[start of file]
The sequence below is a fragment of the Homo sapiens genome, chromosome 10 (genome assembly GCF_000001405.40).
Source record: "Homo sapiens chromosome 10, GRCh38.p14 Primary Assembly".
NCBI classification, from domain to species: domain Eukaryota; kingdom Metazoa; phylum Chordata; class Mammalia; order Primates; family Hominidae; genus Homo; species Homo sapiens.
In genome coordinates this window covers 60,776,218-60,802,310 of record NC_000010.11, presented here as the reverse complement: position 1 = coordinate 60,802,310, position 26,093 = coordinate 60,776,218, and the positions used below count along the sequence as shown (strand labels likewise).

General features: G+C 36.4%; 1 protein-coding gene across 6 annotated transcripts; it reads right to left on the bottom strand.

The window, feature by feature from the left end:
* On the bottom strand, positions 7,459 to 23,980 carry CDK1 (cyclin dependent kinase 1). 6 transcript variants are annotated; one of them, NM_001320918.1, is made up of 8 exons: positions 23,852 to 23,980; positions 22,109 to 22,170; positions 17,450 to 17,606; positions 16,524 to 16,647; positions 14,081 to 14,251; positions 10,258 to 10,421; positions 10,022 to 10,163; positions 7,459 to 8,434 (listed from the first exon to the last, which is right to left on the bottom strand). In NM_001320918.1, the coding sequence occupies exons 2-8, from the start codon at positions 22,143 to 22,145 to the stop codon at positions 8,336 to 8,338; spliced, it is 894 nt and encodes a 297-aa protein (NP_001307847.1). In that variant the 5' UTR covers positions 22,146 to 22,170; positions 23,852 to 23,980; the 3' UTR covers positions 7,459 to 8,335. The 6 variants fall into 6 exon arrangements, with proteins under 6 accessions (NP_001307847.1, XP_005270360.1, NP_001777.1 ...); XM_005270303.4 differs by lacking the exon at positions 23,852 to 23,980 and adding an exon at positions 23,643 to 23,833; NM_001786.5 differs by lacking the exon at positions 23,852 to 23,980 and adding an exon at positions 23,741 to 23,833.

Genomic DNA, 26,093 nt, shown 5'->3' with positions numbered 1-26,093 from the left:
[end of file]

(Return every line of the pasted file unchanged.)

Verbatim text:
The sequence below is a fragment of the Homo sapiens genome, chromosome 10 (genome assembly GCF_000001405.40).
Source record: "Homo sapiens chromosome 10, GRCh38.p14 Primary Assembly".
NCBI classification, from domain to species: domain Eukaryota; kingdom Metazoa; phylum Chordata; class Mammalia; order Primates; family Hominidae; genus Homo; species Homo sapiens.
In genome coordinates this window covers 60,776,218-60,802,310 of record NC_000010.11, presented here as the reverse complement: position 1 = coordinate 60,802,310, position 26,093 = coordinate 60,776,218, and the positions used below count along the sequence as shown (strand labels likewise).

General features: G+C 36.4%; 1 protein-coding gene across 6 annotated transcripts; it reads right to left on the bottom strand.

The window, feature by feature from the left end:
* On the bottom strand, positions 7,459 to 23,980 carry CDK1 (cyclin dependent kinase 1). 6 transcript variants are annotated; one of them, NM_001320918.1, is made up of 8 exons: positions 23,852 to 23,980; positions 22,109 to 22,170; positions 17,450 to 17,606; positions 16,524 to 16,647; positions 14,081 to 14,251; positions 10,258 to 10,421; positions 10,022 to 10,163; positions 7,459 to 8,434 (listed from the first exon to the last, which is right to left on the bottom strand). In NM_001320918.1, the coding sequence occupies exons 2-8, from the start codon at positions 22,143 to 22,145 to the stop codon at positions 8,336 to 8,338; spliced, it is 894 nt and encodes a 297-aa protein (NP_001307847.1). In that variant the 5' UTR covers positions 22,146 to 22,170; positions 23,852 to 23,980; the 3' UTR covers positions 7,459 to 8,335. The 6 variants fall into 6 exon arrangements, with proteins under 6 accessions (NP_001307847.1, XP_005270360.1, NP_001777.1 ...); XM_005270303.4 differs by lacking the exon at positions 23,852 to 23,980 and adding an exon at positions 23,643 to 23,833; NM_001786.5 differs by lacking the exon at positions 23,852 to 23,980 and adding an exon at positions 23,741 to 23,833.

Genomic DNA, 26,093 nt, shown 5'->3' with positions numbered 1-26,093 from the left: